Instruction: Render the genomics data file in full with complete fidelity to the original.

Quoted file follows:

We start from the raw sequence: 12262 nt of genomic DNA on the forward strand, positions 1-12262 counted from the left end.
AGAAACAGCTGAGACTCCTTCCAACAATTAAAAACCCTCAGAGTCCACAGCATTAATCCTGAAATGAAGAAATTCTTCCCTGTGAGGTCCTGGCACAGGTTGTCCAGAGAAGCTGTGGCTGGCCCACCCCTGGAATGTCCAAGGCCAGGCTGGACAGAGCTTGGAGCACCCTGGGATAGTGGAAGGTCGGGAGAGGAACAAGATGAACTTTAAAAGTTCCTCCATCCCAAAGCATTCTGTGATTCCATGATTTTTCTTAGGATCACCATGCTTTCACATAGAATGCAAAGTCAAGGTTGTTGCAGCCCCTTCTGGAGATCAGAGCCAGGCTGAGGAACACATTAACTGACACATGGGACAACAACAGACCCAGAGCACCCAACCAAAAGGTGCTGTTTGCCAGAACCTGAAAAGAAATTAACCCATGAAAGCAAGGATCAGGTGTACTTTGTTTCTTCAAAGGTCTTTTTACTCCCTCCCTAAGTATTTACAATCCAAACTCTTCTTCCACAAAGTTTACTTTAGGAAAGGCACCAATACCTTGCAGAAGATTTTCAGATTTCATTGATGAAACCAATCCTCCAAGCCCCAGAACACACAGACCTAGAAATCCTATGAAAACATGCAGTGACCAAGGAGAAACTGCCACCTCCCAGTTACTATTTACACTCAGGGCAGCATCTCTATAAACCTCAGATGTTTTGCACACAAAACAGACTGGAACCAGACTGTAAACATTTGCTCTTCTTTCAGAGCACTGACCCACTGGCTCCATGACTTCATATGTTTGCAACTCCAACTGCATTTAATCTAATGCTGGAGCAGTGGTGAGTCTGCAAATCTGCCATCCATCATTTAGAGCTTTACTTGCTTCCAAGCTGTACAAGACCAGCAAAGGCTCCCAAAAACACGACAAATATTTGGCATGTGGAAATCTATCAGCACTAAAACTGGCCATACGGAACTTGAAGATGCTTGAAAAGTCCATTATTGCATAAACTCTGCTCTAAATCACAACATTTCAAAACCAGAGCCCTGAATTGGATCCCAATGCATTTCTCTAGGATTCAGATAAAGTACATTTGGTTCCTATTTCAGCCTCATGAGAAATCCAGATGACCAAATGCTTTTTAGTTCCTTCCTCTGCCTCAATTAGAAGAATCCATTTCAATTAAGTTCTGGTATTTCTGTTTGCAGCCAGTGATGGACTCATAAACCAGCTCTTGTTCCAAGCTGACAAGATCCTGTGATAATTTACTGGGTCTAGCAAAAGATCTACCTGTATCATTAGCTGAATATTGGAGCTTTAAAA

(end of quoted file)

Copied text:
We start from the raw sequence: 12262 nt of genomic DNA on the forward strand, positions 1-12262 counted from the left end.
AGAAACAGCTGAGACTCCTTCCAACAATTAAAAACCCTCAGAGTCCACAGCATTAATCCTGAAATGAAGAAATTCTTCCCTGTGAGGTCCTGGCACAGGTTGTCCAGAGAAGCTGTGGCTGGCCCACCCCTGGAATGTCCAAGGCCAGGCTGGACAGAGCTTGGAGCACCCTGGGATAGTGGAAGGTCGGGAGAGGAACAAGATGAACTTTAAAAGTTCCTCCATCCCAAAGCATTCTGTGATTCCATGATTTTTCTTAGGATCACCATGCTTTCACATAGAATGCAAAGTCAAGGTTGTTGCAGCCCCTTCTGGAGATCAGAGCCAGGCTGAGGAACACATTAACTGACACATGGGACAACAACAGACCCAGAGCACCCAACCAAAAGGTGCTGTTTGCCAGAACCTGAAAAGAAATTAACCCATGAAAGCAAGGATCAGGTGTACTTTGTTTCTTCAAAGGTCTTTTTACTCCCTCCCTAAGTATTTACAATCCAAACTCTTCTTCCACAAAGTTTACTTTAGGAAAGGCACCAATACCTTGCAGAAGATTTTCAGATTTCATTGATGAAACCAATCCTCCAAGCCCCAGAACACACAGACCTAGAAATCCTATGAAAACATGCAGTGACCAAGGAGAAACTGCCACCTCCCAGTTACTATTTACACTCAGGGCAGCATCTCTATAAACCTCAGATGTTTTGCACACAAAACAGACTGGAACCAGACTGTAAACATTTGCTCTTCTTTCAGAGCACTGACCCACTGGCTCCATGACTTCATATGTTTGCAACTCCAACTGCATTTAATCTAATGCTGGAGCAGTGGTGAGTCTGCAAATCTGCCATCCATCATTTAGAGCTTTACTTGCTTCCAAGCTGTACAAGACCAGCAAAGGCTCCCAAAAACACGACAAATATTTGGCATGTGGAAATCTATCAGCACTAAAACTGGCCATACGGAACTTGAAGATGCTTGAAAAGTCCATTATTGCATAAACTCTGCTCTAAATCACAACATTTCAAAACCAGAGCCCTGAATTGGATCCCAATGCATTTCTCTAGGATTCAGATAAAGTACATTTGGTTCCTATTTCAGCCTCATGAGAAATCCAGATGACCAAATGCTTTTTAGTTCCTTCCTCTGCCTCAATTAGAAGAATCCATTTCAATTAAGTTCTGGTATTTCTGTTTGCAGCCAGTGATGGACTCATAAACCAGCTCTTGTTCCAAGCTGACAAGATCCTGTGATAATTTACTGGGTCTAGCAAAAGATCTACCTGTATCATTAGCTGAATATTGGAGCTTTAAAA